The O.G. of TV true crime has returned. Before there was Making a Murderer, Tiger King, The Jinx, and Serial, the nation’s fix for real-life murder tales came in weekly doses courtesy of Unsolved Mysteries, which ran interrupted from 1987 to 2002. Since the series left airwaves, the genre has grown into a powerhouse: Some networks dedicate their entire programming slate to it (hi, Oxygen), and streaming services rely on true-crime for viral hits.
Yet, 33 years after its debut, old episodes of Unsolved Mysteries remain a profoundly bingeable experience, thanks largely to its cheesy recreations filmed on a B-movie budget that made no attempt to cast actors with even a passing resemblance to the person they were portraying. And of course there was the series’ longtime host Robert Stack — mothballed in film-noir mode — unraveling each mystery with his patented matter-of-fact narration.
Much of the original series’ corniness has manifested in the shows it inspired: Dateline’s Keith Morrison has perfected Stack’s schlock schtick, while Cold Justice and The First 48 put a realistic spin on the genre’s formulaic approach. To survive in today’s crowded and competitive battleground of true crime, Unsolved Mysteries has ditched its much-aped style and resurfaced on Netflix with a gritty reboot.
So what’s changed? Obviously, Stack’s narration is gone, as the actor died in 2003. Now, it’s bereaved family members, witnesses, and friends who relay each story. The cringe reenactments have vanished. The original series’ habit of stuffing multiple mysteries into a commercial-filled hour is also no more, as each of the new show’s first six episodes from Netflix’s 12-episode season focuses on a single mystery. Like its predecessor, the reboot also leans heavily on murder and disappearances, save for the occasional palate cleanser in the form of the extraterrestrial and paranormal. (Thankfully — in the first six installments, anyway — there are no episodes dedicated to miracles, psychics, the Bermuda Triangle, or ghosts.) Another welcome change: The reboot tones down the violence-porn aspects of the original, especially in the cases involving women.
The mysteries here are all unsolved, although there is a variance to their unsolved-ness. The first episode is the most intriguing and most likely to send Reddit detectives streaking for their keyboards: The suicide (maybe murder?) of Rey Rivera, who jumped (was pushed?) to his death off the roof of Baltimore’s famed Belvedere Hotel in 2006. The suicide (as ruled by coroners) in itself isn’t that mysterious. However, the episode presents a physical impossibility in the manner of how Rivera torpedoed to his death, as no mortal man could angularly plummet from the supposed spot of his departure to where his body ultimately landed. (A more plausible explanation than what is posited: The “Berkshire UFO” from Episode 4 beamed him up and dropped him.)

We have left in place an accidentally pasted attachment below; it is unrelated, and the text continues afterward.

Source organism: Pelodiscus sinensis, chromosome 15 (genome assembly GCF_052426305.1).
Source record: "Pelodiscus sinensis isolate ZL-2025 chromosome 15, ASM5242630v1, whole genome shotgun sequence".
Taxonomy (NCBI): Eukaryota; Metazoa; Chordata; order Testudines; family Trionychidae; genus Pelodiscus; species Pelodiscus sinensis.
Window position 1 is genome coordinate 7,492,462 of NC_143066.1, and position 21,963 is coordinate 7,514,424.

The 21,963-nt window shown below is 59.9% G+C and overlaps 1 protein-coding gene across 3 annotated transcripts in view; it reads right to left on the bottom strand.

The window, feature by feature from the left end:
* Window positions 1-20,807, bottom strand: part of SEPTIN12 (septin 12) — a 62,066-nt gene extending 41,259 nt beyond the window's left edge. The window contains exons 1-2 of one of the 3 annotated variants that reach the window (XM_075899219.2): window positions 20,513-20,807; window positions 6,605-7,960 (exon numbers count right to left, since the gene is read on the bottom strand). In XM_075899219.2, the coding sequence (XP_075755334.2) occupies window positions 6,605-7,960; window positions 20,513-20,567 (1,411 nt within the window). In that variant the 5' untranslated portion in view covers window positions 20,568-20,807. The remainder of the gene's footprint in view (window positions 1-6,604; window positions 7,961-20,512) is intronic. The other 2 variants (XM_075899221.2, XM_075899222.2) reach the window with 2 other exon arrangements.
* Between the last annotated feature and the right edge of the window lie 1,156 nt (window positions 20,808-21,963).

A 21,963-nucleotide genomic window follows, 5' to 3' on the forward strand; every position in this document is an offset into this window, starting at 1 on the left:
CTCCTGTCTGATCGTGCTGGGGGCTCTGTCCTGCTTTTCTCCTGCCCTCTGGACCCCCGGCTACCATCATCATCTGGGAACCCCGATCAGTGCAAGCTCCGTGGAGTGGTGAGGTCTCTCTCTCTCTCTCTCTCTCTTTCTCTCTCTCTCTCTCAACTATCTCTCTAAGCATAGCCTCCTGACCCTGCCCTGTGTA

Having been gone two decades — not counting the short-lived Dennis Farina-hosted revival — some new Unsolved Mysteries episodes revisit recent infamous true-crime incidents, like watching a riveting small-screen adaptation of a well-detailed Wikipedia page. While the retelling of these stories for the umpteenth time still fascinates, the actual mystery is, for the most part, solved. Like in the episode dedicated to France’s “House of Terror” family annihilation: The mystery isn’t why the patriarch Xavier Dupont de Ligonnès killed his wife and four children, but if he’s still alive after he’s seen on surveillance cameras walking off into the wilderness, rifle in tow. (Although his body was never found, the show suggests he likely died by suicide there, despite the occasional false sighting.) And while the UFO episode — about a mass sighting and possible alien abduction over Massachusetts in 1969 — presents firsthand accounts, one still half-expects a coiffed dude to pop up at any moment and exclaim “Aliens!”
The other three episodes — about unanswered murders and disappearances in small-town America — further cement what makes Unsolved Mysteries, and the true-crime genre itself, so tantalizing: At any time, on any day, the true-crime voyeur can suddenly become the true-crime victim. In one now-extremely topical episode — about the death of Alonzo Brooks, a black man, following a house party in an all-white rural Kansas town — the reboot sharply examines the still-searing racial divide in Red State America, right down to the local police’s reluctant response to Brooks’ initial disappearance; his death was ultimately ruled “suspicious,” but no suspects were ever arrested. It’s an issue the original series would never dare tackle.
Unsolved Mysteries has returned to a television landscape that didn’t necessarily need it, where a random Saturday night serves up true-crime offerings like Killer Couples, Killer Kids, Forensic Files and Accident, Suicide or Murder. But does the O.G. still have something left to teach the genre it helped create? Yes. Case closed.